(3) For annuity and pure endowment certificates, excluding any disability and accidental death benefits in such certificates—the 1937 Standard Annuity Mortality Table, or the Annuity Mortality Table for 1949 Ultimate, or the Individual Annuity Mortality Table for 1971, or any individual annuity mortality table, adopted after 1980 by the National Association of Insurance Commissioners, or its successor, that is approved by regulation promulgated or bulletin issued by the commissioner for use in determining the minimum standard of valuation for such contracts, or any modification of any of these tables approved by the commissioner.

(4) For disability benefits in or supplementary to ordinary certificates—Hunter’s Disability Table or the Class 3 Disability Table (1926), modified to conform to the contractual waiting period, or the tables of Period 2 disablement rates and the 1930 to 1950 termination rates of the 1952 Disability Study of the Society of Actuaries with due regard to the type of benefit, or the 1964 Commissioners Disability Table, or any tables of disablement rates and termination rates, adopted after 1980 by the National Association of Insurance Commissioners, or its successor, that are approved by regulation promulgated or bulletin issued by the commissioner for use in determining the minimum standard of valuation for such policies. Any such table shall, for active lives, be combined with a mortality table permitted for calculating the reserves for life insurance certificates.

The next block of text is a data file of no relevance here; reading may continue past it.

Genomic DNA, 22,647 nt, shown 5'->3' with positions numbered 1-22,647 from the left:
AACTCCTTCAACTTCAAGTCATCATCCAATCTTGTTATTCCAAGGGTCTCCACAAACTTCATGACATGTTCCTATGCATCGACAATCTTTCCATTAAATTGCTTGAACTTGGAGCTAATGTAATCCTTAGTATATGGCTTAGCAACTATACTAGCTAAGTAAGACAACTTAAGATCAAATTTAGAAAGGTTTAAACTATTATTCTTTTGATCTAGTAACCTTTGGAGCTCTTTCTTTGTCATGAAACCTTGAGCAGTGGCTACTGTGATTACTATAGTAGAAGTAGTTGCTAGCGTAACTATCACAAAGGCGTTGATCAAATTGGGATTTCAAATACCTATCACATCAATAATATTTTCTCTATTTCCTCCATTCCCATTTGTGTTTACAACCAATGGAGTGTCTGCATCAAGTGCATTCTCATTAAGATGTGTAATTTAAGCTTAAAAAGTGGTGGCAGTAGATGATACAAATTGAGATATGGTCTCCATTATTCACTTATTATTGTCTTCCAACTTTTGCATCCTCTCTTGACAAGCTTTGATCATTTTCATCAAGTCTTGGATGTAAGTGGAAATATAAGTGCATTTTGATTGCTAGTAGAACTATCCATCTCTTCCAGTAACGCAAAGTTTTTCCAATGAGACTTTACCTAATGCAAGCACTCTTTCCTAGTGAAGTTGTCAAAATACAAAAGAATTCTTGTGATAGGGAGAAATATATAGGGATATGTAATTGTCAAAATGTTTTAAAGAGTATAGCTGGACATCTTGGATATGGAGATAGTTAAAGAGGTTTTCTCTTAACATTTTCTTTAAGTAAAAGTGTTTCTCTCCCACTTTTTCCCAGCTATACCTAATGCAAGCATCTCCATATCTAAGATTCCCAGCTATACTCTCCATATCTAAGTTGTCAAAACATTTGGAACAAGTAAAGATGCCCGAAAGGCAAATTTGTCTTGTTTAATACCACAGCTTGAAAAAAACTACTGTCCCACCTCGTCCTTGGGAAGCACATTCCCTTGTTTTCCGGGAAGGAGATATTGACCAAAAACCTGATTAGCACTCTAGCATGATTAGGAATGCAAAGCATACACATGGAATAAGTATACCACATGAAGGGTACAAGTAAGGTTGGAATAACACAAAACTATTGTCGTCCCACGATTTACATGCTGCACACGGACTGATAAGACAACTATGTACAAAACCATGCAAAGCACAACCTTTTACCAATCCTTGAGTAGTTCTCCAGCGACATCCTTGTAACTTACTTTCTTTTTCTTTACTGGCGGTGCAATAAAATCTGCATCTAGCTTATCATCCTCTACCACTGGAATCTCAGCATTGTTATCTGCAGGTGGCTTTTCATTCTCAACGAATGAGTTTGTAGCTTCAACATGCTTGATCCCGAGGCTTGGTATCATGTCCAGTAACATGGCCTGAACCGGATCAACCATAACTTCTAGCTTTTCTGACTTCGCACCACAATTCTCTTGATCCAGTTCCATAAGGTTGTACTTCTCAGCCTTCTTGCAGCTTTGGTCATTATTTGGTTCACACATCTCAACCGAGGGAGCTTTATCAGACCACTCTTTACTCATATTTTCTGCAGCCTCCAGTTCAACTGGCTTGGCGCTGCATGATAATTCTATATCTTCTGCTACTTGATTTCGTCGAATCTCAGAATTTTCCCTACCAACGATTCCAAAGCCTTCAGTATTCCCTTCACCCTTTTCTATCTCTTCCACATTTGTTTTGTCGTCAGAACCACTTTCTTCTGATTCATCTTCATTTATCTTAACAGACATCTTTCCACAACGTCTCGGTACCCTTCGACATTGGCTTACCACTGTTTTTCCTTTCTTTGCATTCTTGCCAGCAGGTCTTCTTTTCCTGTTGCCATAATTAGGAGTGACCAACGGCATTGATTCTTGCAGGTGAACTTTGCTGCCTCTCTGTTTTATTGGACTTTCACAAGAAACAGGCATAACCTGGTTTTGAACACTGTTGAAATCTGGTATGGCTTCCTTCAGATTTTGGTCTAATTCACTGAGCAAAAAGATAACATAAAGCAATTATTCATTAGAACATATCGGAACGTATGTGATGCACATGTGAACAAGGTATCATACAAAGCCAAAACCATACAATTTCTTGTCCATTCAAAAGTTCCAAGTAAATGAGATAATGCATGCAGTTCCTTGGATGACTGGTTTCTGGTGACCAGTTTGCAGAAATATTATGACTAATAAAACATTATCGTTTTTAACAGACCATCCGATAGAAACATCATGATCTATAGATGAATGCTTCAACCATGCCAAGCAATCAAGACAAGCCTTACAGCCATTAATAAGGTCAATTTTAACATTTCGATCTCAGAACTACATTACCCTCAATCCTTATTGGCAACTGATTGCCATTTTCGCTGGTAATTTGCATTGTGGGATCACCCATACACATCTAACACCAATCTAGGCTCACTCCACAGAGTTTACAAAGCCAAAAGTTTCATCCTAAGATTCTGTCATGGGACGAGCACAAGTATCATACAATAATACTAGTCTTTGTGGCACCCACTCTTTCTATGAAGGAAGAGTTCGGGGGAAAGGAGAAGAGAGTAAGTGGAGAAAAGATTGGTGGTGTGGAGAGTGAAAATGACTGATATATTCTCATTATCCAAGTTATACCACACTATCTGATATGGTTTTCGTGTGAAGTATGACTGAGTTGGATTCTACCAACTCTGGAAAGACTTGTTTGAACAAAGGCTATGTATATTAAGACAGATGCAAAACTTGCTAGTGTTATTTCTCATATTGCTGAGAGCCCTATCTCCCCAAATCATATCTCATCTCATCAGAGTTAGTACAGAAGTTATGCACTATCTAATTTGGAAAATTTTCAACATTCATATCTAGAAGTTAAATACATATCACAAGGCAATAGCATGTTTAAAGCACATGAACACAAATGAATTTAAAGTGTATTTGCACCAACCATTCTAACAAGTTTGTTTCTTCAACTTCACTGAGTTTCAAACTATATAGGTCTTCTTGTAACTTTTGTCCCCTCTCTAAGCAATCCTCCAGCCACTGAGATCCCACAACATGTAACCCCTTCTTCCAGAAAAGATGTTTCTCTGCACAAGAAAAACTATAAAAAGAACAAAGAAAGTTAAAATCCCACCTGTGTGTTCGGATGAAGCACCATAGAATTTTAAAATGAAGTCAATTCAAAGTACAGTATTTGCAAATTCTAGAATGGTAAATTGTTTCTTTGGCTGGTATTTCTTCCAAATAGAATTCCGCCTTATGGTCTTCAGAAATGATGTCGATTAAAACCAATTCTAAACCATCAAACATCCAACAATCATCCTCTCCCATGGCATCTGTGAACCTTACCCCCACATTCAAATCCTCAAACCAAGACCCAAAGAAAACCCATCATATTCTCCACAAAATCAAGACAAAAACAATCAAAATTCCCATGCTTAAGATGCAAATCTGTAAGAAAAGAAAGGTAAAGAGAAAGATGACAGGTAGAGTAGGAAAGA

(5) For accidental death benefits in or supplementary to certificates—The Inter-Company Double Indemnity Mortality Table or the 1959 Accidental Death Benefits Table, or any accidental death benefits table, adopted after 1980 by the National Association of Insurance Commissioners, or its successor, that is approved by regulation promulgated or bulletin issued by the commissioner for use in determining the minimum standard of valuation for such policies. Any such table shall be combined with a mortality table permitted for calculating the reserves for life insurance certificates.

(6) For temporary accident and health benefits in or supplementary to certificates—Class 3 Disability Table (1926) with Conference Modifications or the 1964 Commissioners Disability Table, or any tables of disablement rates and termination rates, adopted after 1980 by the National Association of Insurance Commissioners, or its successor, that are approved by regulation promulgated or bulletin issued by the commissioner for use in determining the minimum standard of valuation for such policies.

(7) For life insurance issued upon the substandard basis and other special benefits—such tables as may be approved by the commissioner.

(c) The commissioner may, in his discretion, accept other standards for valuation if he finds that the reserves produced thereby will not be less in the aggregate than reserves computed in accordance with the minimum valuation standard prescribed. Whenever the mortality experience under the certificates valued on the same mortality table is in excess of the expected mortality according to such table for a period of three consecutive years, the commissioner may require additional reserves when in his judgment deemed necessary on account of such certificates.

(d) Notwithstanding the provisions of subdivisions (a) and (b), any society, with the consent of the insurance supervisory official of the state of domicile of the society, and under such conditions, if any, which he may impose, may establish and maintain reserves on its certificates in excess of the reserves required thereunder, but the contractual rights of any insured member shall not be affected thereby.

(Amended by Stats. 2009, Ch. 234, Sec. 12. (AB 299) Effective January 1, 2010.)

11137.